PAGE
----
“People driven by a ‘go-getter’ mentality need to know that they can trust their manager to help them identify growth opportunities and achieve their short- and long-term goals,” he says. “For the most part, go-getters are extremely confident in their skills and abilities, but like all employees, they’re looking for validation, too. When a go-getter impresses you on a new project or goes above and beyond the call of duty, make an effort to thank them directly for their great work. Showing a little extra appreciation and acknowledgment goes a long way.”
People change during their careers, and companies should be willing to change with them, says DeLisa Alexander, executive vice president and chief people officer at open source software provider Red Hat.
“What they are excited and energized by changes over time as well,” she says. “Top associates are a company’s leaders of tomorrow. Being responsive to an associate’s pain points, successes, and aspirations helps them thrive, feel engaged, and often drives them to deliver value beyond their roles.”
Invest in their growth
Create a special group for your high performance people and include them in the conversations about business growth plans, suggests James Phillip, founder of the executive search firm JMJ Phillip. “Ask them for ideas and make sure they always have a pulse on the company,” he says. “You want them to care, and to do what they need in order to feel connected to something other than their daily role.”
Highly ambitious people have a growth mentality, so be sure to offer additional training and experiences that help them evolve, suggests Phillip. “Send them out for some of the MIT or Harvard seminars so they can bring back new ideas and energy,” he says. “If you don’t invest in them, they may seek out someone that does. Highly ambitious people have an intrinsic need to grow both personally and professionally, so create an environment that fosters that.”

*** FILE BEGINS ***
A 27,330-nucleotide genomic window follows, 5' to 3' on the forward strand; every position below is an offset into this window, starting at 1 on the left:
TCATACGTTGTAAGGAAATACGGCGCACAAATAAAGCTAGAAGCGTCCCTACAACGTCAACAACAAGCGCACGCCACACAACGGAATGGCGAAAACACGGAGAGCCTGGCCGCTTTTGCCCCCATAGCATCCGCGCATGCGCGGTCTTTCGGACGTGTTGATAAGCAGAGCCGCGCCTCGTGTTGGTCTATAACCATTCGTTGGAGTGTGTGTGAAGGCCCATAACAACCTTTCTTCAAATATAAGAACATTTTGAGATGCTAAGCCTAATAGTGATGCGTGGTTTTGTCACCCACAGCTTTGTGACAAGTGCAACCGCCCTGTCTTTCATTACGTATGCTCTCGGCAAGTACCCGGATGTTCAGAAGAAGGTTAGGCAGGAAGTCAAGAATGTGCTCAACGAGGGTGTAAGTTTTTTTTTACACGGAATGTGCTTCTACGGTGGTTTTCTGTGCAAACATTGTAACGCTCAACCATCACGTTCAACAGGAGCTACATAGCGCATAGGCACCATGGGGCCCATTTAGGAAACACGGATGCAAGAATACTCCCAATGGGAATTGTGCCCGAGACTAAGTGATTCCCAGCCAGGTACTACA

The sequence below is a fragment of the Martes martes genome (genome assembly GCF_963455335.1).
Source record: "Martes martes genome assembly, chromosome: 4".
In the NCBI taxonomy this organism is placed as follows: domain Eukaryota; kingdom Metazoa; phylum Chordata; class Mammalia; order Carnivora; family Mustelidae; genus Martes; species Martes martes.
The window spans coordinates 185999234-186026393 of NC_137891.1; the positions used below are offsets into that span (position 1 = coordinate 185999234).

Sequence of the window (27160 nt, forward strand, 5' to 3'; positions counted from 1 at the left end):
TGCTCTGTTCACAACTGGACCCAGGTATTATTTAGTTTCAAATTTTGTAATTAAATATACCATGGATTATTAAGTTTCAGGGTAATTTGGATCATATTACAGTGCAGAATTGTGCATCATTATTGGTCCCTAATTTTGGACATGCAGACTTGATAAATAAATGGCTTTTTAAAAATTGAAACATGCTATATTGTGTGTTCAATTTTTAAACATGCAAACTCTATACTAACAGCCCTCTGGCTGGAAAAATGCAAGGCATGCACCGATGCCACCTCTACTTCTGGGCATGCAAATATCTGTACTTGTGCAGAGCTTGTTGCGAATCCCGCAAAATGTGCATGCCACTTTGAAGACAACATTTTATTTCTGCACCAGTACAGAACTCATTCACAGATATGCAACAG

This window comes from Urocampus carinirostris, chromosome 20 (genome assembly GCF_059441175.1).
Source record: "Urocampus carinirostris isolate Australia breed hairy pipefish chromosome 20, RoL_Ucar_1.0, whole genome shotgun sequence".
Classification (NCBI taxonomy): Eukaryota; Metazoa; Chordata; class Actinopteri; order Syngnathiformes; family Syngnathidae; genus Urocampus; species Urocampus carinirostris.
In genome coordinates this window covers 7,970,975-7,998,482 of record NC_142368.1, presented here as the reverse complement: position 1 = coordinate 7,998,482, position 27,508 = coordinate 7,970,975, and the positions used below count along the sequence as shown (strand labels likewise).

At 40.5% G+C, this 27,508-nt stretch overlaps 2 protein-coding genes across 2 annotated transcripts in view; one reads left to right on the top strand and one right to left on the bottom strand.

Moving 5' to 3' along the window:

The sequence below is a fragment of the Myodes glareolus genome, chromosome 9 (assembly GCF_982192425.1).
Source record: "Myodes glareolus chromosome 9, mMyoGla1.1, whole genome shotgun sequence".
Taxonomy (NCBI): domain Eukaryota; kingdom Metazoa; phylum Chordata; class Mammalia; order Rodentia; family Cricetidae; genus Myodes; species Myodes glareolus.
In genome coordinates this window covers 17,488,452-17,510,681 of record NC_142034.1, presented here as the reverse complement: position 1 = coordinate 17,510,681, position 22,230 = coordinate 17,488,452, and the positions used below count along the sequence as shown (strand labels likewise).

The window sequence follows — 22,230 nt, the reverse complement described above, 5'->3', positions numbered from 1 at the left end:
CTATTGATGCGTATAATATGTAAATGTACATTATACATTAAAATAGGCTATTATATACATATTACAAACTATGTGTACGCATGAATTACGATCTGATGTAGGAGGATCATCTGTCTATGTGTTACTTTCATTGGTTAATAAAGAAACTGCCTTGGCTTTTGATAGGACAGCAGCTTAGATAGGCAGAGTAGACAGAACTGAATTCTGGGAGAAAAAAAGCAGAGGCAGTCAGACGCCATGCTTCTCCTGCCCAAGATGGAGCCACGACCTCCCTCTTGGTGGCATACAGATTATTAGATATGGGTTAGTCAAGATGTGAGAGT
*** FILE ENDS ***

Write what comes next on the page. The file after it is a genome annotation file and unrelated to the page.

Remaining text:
Provide a clear path for advancement
While compensation is important, your best talent wants a sense of purpose within your company, says Amy Veater, head of people and culture at Avi Networks, cloud application services provider.
“Ambitious employees want to feel essential,” she says. “To keep them, managers need to give them responsibility, recognition, and a clear path to advancement. If they feel a sense of ownership and control, they will be much less likely to leave, even for a higher salary.”
Or just focus on being a great employer
While retention is top of mind, employers should start thinking about what makes a company a great place to work–that’s what keeps the most ambitious employees happy, says Tracy Cote, chief people officer at Genesys, a customer experience platform.
“The main components of a great workplace consist of authentic leaders, interesting work, and an empowering environment where people feel they can do their best every day,” she says. “Strive to create a community where people can be themselves, have a good time, bring their A-game, and employee engagement will follow.”
The reason people leave is because they’ve lost their commitment to their manager, their team, or their company, says Cote. “Leaders tend to be so laser-focused on tasks, skills, and priorities that they forget about the importance of culture,” she says. “At the end of the day, we are all people and we need foundations of trust and meaningful relationships. If those psychological needs aren’t being met, go-getter employees will look somewhere else.”